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ALL .40-65 WINCHESTER RELOADING DIE
SETS ARE NOT EQUAL
By Wayne McLerran
Posted 1/21/18

There are several well-known firearm reloading die manufacturers.  Those that
come to mind include: RCBS, Lyman, Lee Precision, Redding, Hornady and
Forster.  Unfortunately, due to slight differences in chamber and bore dimensions
of rifles, some brands of .40-65 Winchester die sets may not be compatible with
your rifle.

To better understand why there can be differences in die dimensions you must
understand that the .40-65 Winchester is not a SAAMI standard cartridge.  
SAAMI (Sporting Arms and Ammunition Manufacturing Institute) is an
association of the nation’s major manufacturers of sporting firearms, ammunition
and components.  SAAMI is also an accredited standards developer for ANSI
(American National Standards Institute) and is actively involved in setting
industry standards and coordination of technical data.  Although it’s not
mandatory that firearm manufacturers adhere to the SAAMI standards, it is in
their best interest to do so, especially those that are a SAAMI association
member.  SAAMI considers the .40-65 Win. an obsolete cartridge.  Therefore,
firearm manufacturers have somewhat of a “free hand” in defining the chamber
and throat dimensions, and die manufacturers have to match the chamber
dimensions to sell dies.

I purchased a Browning .40-65 BPC rifle shortly after they were introduced in
1996.  After making a CerroSafe chamber cast, which I do with most all rifles I
plan to shoot, especially those for black powder cartridges, I checked with
several suppliers prior to ordering a set of dies.  At the time Lyman indicated
their 3-die set was designed to match the Browning chamber which has a well-
defined (constant diameter) 0.5” long neck.  Since then I’ve happily loaded many
thousands of rounds using the Lyman dies, later adding a Lyman neck-only
resizing die as a means to improve accuracy and increase case life.

The Browning BPCR has a “generous” chamber with a 0.436” diameter neck,
resulting in a fire-formed 0.435” outside diameter case neck.  Therefore, the fire-
formed case must be at least neck resized then expanded to the correct diameter
to hold even a “finger-seated” 0.410” diameter bullet.  To eliminate having to
neck resize and then expand fire-formed cases, and using Starline brass with a
case neck wall thickness of 0.011”, one could have a custom mould made for a
0.412” diameter bullet.  But unless the 1st couple of driving bands are reduced in
diameter, the bullet will not slide into the 0.410” to 0.411” diameter extended
freebore, common to the Browning .40-65 throat, and contact the leade.  I’m
seriously considering this approach and will likely have a custom bullet mould
made.

A few months ago a Browning owner emailed me regarding reloading for his
.40-65 BPCR.  Attempting to save a few dollars over the more expensive dies,
he’d purchased a set of Lee Precision .40-65 dies.  The dies were well made but
would not work for the Browning.  After full-length resizing the cases, the
expander and seating dies would not accept 0.408” to 0.410” diameter bullets, the
typical diameter range for bullets used in the Browning.  The bullets would not
even feed into the seating die.  It turns out the dies were designed for 0.406”
diameter bullets for “cowboy rifles”.  Given credit to the company, Lee offered to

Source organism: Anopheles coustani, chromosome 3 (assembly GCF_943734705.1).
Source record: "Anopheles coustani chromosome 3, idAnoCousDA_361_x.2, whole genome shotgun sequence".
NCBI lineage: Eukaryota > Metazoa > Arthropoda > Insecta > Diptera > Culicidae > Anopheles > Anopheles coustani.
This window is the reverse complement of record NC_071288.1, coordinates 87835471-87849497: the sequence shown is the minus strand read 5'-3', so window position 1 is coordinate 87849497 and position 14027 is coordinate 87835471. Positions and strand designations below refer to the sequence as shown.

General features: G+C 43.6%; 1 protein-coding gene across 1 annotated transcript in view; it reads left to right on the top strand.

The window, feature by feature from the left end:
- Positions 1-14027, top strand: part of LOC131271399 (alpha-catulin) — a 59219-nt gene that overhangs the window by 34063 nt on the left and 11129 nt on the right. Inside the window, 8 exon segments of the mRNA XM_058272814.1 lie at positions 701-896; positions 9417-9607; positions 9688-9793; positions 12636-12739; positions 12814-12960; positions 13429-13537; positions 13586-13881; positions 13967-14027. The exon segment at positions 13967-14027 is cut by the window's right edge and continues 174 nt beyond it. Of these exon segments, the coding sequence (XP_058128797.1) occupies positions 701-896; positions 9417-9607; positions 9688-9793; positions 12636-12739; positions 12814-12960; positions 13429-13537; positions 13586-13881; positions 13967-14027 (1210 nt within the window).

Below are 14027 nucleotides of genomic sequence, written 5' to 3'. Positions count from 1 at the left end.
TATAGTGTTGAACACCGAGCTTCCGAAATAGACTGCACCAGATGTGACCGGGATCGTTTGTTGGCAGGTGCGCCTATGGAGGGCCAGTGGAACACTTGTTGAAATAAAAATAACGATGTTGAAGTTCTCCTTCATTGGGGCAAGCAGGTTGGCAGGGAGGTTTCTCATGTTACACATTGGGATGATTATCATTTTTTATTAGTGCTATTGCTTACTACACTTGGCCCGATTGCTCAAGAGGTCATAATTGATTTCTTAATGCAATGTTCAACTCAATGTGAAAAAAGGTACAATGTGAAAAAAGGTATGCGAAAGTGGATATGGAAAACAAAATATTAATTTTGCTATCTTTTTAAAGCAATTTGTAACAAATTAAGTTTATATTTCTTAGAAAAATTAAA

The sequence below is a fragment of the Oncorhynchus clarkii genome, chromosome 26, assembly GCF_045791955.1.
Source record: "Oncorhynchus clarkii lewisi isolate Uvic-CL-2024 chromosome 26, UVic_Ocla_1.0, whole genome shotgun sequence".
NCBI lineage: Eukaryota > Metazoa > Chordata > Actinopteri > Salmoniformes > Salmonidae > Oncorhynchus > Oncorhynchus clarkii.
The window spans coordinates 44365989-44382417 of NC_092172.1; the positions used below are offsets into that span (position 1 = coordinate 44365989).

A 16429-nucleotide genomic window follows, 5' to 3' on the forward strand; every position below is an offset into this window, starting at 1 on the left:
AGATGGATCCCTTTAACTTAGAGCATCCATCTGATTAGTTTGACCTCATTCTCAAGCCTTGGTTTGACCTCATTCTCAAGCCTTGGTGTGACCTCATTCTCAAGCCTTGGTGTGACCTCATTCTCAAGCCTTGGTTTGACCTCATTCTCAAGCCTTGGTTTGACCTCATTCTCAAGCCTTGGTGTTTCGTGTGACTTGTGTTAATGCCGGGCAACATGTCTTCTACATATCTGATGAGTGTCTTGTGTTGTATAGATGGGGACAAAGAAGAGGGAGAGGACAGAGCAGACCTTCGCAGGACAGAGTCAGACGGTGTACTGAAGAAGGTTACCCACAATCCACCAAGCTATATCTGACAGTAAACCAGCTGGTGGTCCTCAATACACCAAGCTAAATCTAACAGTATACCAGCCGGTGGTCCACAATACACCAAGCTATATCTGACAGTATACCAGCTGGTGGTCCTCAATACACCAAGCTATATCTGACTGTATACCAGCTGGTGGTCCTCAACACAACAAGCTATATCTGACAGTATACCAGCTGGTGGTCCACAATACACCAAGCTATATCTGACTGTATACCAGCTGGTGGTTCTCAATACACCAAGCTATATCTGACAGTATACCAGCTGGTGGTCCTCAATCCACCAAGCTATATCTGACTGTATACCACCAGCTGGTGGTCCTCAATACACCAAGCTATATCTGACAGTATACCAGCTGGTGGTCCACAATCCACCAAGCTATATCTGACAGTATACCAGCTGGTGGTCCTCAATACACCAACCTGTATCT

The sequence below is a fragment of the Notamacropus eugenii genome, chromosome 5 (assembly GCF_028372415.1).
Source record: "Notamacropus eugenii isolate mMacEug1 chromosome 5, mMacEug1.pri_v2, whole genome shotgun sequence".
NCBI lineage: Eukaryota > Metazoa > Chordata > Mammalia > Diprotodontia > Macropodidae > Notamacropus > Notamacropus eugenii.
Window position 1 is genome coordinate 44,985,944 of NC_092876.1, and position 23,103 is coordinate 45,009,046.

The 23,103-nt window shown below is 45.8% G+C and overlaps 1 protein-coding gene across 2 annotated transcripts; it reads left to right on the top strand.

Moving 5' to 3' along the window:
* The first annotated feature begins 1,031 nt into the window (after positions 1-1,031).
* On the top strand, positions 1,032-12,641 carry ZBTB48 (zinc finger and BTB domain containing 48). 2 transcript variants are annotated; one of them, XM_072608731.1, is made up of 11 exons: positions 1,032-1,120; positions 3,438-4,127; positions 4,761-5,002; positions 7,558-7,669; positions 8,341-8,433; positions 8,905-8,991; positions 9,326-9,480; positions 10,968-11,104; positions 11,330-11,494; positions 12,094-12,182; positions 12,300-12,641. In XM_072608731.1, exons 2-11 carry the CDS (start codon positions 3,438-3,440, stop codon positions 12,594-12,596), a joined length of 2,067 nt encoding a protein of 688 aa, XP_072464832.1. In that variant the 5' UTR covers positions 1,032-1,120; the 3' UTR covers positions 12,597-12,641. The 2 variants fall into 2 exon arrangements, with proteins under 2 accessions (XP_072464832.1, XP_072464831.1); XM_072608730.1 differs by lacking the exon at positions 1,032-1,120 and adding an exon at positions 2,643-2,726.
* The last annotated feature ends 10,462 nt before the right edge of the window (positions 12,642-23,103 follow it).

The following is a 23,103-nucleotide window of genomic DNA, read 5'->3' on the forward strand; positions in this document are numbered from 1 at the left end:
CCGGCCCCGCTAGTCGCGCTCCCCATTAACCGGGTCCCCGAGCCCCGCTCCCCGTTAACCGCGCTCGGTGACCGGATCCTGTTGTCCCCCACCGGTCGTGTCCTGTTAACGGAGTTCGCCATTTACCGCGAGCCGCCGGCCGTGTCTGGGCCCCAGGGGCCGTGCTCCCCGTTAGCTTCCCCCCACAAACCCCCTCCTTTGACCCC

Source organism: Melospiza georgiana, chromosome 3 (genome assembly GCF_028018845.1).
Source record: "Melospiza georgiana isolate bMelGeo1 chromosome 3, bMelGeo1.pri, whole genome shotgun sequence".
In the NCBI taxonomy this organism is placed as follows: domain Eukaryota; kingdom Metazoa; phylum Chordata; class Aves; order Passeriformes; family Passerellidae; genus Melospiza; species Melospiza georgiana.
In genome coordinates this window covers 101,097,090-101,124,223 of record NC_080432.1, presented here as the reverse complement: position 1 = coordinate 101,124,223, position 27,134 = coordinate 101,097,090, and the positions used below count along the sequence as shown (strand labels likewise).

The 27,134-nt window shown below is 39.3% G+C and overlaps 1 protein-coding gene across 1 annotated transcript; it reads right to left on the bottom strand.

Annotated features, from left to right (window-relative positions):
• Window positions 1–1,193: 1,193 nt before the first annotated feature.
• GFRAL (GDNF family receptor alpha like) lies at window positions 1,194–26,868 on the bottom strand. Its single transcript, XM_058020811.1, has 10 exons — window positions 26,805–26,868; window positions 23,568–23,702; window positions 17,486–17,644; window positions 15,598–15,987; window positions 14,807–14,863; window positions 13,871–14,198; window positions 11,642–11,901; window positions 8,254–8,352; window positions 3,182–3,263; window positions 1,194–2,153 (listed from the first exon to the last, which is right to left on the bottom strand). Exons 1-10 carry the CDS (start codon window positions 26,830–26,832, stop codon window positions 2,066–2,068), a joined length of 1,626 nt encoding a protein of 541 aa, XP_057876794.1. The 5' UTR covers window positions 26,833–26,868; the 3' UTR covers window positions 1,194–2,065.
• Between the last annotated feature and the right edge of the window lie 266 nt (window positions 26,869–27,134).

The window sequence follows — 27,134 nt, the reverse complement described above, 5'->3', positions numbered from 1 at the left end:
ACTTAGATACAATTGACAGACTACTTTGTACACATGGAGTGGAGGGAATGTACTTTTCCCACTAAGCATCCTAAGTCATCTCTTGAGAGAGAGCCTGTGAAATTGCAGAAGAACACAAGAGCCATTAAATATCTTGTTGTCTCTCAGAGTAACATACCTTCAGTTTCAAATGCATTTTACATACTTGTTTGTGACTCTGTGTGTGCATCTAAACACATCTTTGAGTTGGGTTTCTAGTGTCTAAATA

enlarge the diameter of the expander die and ream out the seating die to handle up
to 0.412” diameter bullets, but by then the gentleman had purchased a Lyman die
set.

At the March 2017 Texas State BPCR match, I was fortunate to win a substantial
gift certificate towards a Shiloh Sharps rifle.  Several months later the new rifle
arrived - a very nice 1874 #1 Sporter chambered for the .40-65 Winchester
cartridge.  Being eager to try out the rifle, a few Remington cases, already
reformed from .45-70, were quickly full-length resized and neck expanded with
the Lyman dies only to find out the cases would not fully chamber in the Sharps.  
To identify where the case was contacting the chamber, the brass was coated with
blue machinist die (a felt-tip black marker will also work in a pinch).  It turns out
the Lyman resized case diameter in front of the web (just forward of the rim) was
the problem area, being slightly larger than the Sharps chamber.  One option is
slightly shortening the Lyman full-length resizing die, tapering and polishing the
inside lip, resulting in additional resizing of the brass.  But I remembered I have a
RCBS .40-65 die set that came with a rifle purchased for resale.  Fortunately I’d
procrastinated in selling the die set on GunBroker or eBay.  The RCBS dies,
which are designed for the Shiloh Sharps chamber and 0.408” groove diameter
bore, worked perfectly.

Although I have Redding and Hornady dies for handguns and other rifles, I have
no experience with .40-65 dies from Redding, Hornady or Forster.  I do suggest
contacting your favorite reloading die supplier and at least questioning if their
.40-65 dies are compatible with 0.409” to 0.410” diameter bullets.  Also, as
mentioned above, I highly recommend the 1st thing you do with a rifle you have
yet to reload for is make a chamber cast or impact impression of the chamber and
throat.  The chamber and throat dimensions will better prepared you to have an
intelligent conversation with a technical representative of the die supplier.  
Besides helping select a die set, a cast or impression will provide all the
dimensions required for reloading ammunition for your rifle.  If you’re unfamiliar
with making a chamber cast or impact impression go to the article titled
Chamber
Casts and Impact Impressions.


Wishing you great shooting,
Wayne